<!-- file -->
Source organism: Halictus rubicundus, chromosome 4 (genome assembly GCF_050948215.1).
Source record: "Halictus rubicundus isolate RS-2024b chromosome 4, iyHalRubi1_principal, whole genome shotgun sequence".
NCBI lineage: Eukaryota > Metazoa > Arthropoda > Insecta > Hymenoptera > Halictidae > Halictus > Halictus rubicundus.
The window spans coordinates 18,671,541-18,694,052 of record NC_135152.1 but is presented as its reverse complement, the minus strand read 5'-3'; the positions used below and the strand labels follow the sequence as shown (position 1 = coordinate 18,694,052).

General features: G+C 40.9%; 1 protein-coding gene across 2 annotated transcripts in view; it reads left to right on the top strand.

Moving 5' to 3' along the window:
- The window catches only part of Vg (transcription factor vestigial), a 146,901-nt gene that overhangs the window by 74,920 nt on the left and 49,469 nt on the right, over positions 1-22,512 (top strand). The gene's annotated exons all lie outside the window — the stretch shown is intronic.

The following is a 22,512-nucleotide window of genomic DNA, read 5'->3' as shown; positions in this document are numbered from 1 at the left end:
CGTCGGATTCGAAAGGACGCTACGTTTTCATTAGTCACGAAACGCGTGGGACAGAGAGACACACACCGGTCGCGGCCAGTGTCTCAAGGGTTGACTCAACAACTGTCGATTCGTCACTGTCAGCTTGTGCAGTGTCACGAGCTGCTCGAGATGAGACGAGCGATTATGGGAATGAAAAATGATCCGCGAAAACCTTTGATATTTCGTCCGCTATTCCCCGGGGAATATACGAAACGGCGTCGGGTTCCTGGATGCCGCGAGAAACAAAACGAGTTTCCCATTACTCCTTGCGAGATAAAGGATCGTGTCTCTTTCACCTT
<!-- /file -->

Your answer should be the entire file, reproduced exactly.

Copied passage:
Source organism: Halictus rubicundus, chromosome 4 (genome assembly GCF_050948215.1).
Source record: "Halictus rubicundus isolate RS-2024b chromosome 4, iyHalRubi1_principal, whole genome shotgun sequence".
NCBI lineage: Eukaryota > Metazoa > Arthropoda > Insecta > Hymenoptera > Halictidae > Halictus > Halictus rubicundus.
The window spans coordinates 18,671,541-18,694,052 of record NC_135152.1 but is presented as its reverse complement, the minus strand read 5'-3'; the positions used below and the strand labels follow the sequence as shown (position 1 = coordinate 18,694,052).

General features: G+C 40.9%; 1 protein-coding gene across 2 annotated transcripts in view; it reads left to right on the top strand.

Moving 5' to 3' along the window:
- The window catches only part of Vg (transcription factor vestigial), a 146,901-nt gene that overhangs the window by 74,920 nt on the left and 49,469 nt on the right, over positions 1-22,512 (top strand). The gene's annotated exons all lie outside the window — the stretch shown is intronic.

The following is a 22,512-nucleotide window of genomic DNA, read 5'->3' as shown; positions in this document are numbered from 1 at the left end:
CGTCGGATTCGAAAGGACGCTACGTTTTCATTAGTCACGAAACGCGTGGGACAGAGAGACACACACCGGTCGCGGCCAGTGTCTCAAGGGTTGACTCAACAACTGTCGATTCGTCACTGTCAGCTTGTGCAGTGTCACGAGCTGCTCGAGATGAGACGAGCGATTATGGGAATGAAAAATGATCCGCGAAAACCTTTGATATTTCGTCCGCTATTCCCCGGGGAATATACGAAACGGCGTCGGGTTCCTGGATGCCGCGAGAAACAAAACGAGTTTCCCATTACTCCTTGCGAGATAAAGGATCGTGTCTCTTTCACCTT